Iran nuke talks adjourned
Negotiators for Iran and six world powers yesterday adjourned talks on reviving their 2015 nuclear deal and return to respective capitals for consultations as remaining differences still need to be overcome, officials said.
"We are now closer than ever to an agreement but the distance that exists between us and an agreement remains and bridging it is not an easy job," Iran's top negotiator Abbas Araqchi told state TV from Vienna. "We will return to Tehran tonight."
After more than a week of negotiations in their latest round, parties to the pact wrapped up with Russia's envoy saying no date for a resumption in negotiations had been set for now, although he suggested they could return in about 10 days.
Negotiations have been going on in Vienna since April to work out the nature and sequencing of steps Iran and the United States must take on nuclear activities and sanctions to return to full compliance with the nuclear pact.
Ebrahim Raisi, a hardliner and fierce critic of the West, won Iran's presidential election on Friday and will take office in early August, replacing pragmatist Hassan Rouhani, under whose aegis the 2015 deal was struck.
The Islamic Republic's arch-enemy, Israel, yesterday condemned Raisi's election. New Prime Minister Naftali Bennett said it would be a "regime of brutal hangmen" with which world powers should not negotiate a new nuclear accord.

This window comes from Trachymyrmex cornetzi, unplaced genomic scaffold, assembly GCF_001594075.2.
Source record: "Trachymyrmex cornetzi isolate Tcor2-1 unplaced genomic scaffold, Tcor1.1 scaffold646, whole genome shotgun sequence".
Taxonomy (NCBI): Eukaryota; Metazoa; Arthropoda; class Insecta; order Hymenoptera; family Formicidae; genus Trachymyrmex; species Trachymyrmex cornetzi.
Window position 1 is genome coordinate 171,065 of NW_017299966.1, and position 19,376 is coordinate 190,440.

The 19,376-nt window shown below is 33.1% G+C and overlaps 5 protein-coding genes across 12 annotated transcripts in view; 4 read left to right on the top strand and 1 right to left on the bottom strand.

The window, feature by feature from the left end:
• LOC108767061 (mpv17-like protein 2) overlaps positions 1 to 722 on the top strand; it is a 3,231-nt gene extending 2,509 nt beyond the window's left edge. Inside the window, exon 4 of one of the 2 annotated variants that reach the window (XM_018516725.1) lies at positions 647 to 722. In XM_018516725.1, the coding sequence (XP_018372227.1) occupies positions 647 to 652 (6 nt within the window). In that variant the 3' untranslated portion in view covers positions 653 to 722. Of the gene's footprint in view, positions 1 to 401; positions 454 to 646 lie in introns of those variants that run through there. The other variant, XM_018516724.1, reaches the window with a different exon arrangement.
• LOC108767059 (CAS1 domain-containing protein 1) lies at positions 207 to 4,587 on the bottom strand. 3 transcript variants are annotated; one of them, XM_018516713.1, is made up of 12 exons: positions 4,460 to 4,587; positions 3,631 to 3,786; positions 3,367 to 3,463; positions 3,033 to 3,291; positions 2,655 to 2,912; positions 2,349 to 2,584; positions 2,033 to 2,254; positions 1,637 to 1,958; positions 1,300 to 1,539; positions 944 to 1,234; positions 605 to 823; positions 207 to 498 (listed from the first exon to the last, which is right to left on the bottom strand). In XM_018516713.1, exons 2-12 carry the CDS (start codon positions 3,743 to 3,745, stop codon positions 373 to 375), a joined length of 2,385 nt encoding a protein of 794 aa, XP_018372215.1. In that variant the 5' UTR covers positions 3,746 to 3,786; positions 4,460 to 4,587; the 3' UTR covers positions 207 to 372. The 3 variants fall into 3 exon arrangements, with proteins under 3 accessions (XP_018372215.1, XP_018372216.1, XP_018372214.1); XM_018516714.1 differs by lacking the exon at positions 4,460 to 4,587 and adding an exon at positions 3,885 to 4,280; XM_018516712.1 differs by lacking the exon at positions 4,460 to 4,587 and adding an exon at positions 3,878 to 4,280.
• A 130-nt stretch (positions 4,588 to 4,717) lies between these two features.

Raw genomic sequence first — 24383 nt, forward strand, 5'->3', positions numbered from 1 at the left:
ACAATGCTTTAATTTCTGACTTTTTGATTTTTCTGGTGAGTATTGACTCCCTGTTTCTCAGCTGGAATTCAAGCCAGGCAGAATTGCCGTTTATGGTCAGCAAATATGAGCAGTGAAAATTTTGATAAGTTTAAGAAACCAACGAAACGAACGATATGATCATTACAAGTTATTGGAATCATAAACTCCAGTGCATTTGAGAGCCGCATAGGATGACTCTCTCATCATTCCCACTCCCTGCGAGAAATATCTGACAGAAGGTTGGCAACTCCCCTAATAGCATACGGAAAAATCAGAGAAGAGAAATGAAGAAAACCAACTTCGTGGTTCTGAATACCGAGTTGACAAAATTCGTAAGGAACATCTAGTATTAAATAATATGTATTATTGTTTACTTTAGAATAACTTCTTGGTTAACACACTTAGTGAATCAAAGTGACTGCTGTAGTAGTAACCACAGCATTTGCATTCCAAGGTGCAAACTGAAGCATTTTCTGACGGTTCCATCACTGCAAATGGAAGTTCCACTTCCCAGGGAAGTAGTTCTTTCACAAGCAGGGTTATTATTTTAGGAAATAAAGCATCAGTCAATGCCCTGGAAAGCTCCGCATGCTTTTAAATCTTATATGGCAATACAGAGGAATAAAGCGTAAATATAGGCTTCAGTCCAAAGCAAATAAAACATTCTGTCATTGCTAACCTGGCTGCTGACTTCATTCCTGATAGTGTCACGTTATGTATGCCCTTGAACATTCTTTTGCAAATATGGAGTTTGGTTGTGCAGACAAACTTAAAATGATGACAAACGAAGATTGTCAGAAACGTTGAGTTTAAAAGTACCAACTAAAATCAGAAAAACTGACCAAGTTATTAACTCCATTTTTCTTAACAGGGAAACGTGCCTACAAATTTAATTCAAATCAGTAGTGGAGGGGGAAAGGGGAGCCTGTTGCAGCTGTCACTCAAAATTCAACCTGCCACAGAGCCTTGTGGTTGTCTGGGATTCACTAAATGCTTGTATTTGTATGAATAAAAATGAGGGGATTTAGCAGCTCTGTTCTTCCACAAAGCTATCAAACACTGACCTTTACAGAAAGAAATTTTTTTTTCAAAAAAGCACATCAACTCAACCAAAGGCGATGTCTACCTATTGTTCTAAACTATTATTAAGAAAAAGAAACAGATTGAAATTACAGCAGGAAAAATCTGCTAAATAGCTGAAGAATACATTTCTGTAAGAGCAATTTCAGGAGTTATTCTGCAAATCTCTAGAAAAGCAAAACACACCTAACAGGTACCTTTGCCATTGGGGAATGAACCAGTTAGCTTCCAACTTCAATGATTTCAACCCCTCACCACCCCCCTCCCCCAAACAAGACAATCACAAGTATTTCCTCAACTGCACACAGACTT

However, Enrique Mora, the European Union political director, reported progress in the talks.
The United States under then-President Donald Trump left the deal in 2018, branding its terms too weak to remove the risk of Iran developing nuclear weapons potential, and reimposed sanctions on Iran.
Iran has since breached the deal's strict limits on uranium enrichment, a possible path to a nuclear bomb. It has said its moves would be reversed if the United States rescinded all sanctions.
US National Security Adviser Jake Sullivan said disagreements over how to save the deal persisted, repeating that the ultimate decision on the issue lay with Khamenei.
Raisi, like Khamenei, has supported the nuclear talks as a route to cancelling US sanctions that have laid waste to the Islamic Republic's oil-based economy and dramatically worsened economic hardships, stirring widespread discontent.